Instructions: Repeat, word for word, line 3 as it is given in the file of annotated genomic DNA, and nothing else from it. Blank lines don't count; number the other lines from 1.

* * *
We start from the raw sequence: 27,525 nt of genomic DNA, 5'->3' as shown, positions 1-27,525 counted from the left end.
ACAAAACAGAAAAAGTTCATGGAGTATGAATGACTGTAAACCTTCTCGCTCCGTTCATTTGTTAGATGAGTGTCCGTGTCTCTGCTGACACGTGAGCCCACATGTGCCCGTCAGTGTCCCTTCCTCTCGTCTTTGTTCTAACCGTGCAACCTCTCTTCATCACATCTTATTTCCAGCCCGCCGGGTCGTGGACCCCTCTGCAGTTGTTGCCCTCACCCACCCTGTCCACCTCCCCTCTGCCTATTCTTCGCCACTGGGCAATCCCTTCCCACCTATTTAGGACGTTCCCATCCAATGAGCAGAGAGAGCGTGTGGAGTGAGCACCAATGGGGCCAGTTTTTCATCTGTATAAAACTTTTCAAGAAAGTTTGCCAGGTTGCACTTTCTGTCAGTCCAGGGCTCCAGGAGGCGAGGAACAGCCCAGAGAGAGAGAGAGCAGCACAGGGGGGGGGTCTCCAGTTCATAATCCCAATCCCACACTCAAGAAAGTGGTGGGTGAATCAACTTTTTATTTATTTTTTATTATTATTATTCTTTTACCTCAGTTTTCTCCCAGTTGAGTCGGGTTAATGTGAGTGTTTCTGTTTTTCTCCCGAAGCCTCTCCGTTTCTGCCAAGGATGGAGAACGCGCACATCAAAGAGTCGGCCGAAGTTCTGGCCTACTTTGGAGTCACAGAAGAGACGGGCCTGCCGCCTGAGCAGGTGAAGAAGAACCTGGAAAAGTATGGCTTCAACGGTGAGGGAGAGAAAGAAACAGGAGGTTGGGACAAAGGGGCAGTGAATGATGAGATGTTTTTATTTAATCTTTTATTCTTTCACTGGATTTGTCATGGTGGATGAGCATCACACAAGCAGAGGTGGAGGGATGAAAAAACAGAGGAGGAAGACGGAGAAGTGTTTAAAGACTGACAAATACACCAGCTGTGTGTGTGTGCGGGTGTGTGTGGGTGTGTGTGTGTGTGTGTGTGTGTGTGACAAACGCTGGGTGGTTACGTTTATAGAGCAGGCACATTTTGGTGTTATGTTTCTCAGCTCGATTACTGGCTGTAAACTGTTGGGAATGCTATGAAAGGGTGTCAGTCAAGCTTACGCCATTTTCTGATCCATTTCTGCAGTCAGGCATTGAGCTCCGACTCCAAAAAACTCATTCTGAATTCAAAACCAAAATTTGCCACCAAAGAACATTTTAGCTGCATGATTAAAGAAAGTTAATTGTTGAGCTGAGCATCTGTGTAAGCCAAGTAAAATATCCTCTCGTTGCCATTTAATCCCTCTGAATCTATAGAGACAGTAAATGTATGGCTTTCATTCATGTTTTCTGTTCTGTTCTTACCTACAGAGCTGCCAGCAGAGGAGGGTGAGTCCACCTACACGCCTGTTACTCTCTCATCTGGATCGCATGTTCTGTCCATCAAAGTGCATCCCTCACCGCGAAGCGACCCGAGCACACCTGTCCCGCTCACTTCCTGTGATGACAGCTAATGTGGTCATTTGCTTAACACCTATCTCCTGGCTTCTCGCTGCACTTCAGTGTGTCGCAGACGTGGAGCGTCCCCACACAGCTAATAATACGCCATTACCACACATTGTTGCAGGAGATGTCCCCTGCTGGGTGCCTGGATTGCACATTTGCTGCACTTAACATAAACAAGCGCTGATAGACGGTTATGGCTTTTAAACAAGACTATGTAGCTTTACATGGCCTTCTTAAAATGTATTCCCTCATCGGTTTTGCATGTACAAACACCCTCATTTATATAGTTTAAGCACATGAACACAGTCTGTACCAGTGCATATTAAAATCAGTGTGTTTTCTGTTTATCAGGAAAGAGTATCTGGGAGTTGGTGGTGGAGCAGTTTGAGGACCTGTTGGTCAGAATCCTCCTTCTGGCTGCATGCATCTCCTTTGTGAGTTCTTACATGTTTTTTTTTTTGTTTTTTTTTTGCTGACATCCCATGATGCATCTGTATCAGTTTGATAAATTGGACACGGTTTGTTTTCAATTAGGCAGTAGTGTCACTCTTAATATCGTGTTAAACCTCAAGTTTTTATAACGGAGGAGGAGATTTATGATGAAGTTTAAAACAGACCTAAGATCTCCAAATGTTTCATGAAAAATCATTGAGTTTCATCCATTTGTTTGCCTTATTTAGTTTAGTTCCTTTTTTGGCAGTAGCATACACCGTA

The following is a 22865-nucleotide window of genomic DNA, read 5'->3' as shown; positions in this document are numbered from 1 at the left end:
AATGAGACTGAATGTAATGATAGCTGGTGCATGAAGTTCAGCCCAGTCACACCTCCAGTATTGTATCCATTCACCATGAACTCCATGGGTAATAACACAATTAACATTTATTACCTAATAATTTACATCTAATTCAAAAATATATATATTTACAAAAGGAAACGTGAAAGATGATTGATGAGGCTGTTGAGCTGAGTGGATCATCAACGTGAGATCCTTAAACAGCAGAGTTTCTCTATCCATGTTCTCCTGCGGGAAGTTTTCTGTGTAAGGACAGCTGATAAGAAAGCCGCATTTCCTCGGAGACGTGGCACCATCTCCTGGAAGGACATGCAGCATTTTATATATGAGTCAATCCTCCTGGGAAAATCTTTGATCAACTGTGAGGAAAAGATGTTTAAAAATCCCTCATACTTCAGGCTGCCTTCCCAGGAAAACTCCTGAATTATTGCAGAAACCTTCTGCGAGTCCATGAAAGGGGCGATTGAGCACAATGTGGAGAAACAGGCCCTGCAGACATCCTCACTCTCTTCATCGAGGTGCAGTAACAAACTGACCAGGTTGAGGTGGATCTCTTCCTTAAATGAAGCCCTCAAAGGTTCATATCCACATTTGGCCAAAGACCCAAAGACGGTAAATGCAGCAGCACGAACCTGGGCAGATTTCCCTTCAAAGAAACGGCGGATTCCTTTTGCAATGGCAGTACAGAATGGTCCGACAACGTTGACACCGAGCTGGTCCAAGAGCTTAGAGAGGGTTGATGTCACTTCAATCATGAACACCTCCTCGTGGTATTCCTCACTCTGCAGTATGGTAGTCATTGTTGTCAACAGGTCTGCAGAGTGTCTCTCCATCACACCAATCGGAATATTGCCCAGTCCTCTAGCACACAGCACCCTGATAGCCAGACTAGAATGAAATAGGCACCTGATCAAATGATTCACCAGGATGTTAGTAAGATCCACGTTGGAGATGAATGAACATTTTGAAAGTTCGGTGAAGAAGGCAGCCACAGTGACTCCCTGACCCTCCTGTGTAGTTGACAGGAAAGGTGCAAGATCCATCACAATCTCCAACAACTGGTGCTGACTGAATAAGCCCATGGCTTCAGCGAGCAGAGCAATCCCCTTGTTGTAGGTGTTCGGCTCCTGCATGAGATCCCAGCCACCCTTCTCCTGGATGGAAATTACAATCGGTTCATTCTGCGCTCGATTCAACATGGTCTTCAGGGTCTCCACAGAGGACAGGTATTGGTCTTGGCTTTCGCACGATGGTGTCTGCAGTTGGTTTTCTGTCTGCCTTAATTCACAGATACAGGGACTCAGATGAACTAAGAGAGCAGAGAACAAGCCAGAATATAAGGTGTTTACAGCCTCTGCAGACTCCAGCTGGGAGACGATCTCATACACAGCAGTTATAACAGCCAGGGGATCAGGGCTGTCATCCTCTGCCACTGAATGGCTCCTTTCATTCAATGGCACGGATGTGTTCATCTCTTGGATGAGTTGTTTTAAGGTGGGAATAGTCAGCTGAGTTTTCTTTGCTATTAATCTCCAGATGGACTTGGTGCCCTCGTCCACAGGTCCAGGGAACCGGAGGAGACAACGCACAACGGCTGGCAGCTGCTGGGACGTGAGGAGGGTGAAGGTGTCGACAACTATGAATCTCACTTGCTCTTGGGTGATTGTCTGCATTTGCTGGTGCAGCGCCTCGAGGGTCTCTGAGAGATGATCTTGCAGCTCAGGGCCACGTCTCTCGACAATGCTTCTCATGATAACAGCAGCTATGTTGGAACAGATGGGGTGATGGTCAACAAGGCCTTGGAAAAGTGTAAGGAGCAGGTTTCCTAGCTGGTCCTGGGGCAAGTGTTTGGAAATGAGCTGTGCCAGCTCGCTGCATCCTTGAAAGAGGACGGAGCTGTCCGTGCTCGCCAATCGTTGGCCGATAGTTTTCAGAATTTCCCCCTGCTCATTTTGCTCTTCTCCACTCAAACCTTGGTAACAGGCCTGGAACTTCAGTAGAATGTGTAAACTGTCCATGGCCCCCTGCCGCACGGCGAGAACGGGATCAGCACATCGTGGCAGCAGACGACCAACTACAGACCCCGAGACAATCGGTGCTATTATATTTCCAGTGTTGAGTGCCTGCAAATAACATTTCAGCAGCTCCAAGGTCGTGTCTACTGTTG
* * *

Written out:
The following is a 22865-nucleotide window of genomic DNA, read 5'->3' as shown; positions in this document are numbered from 1 at the left end: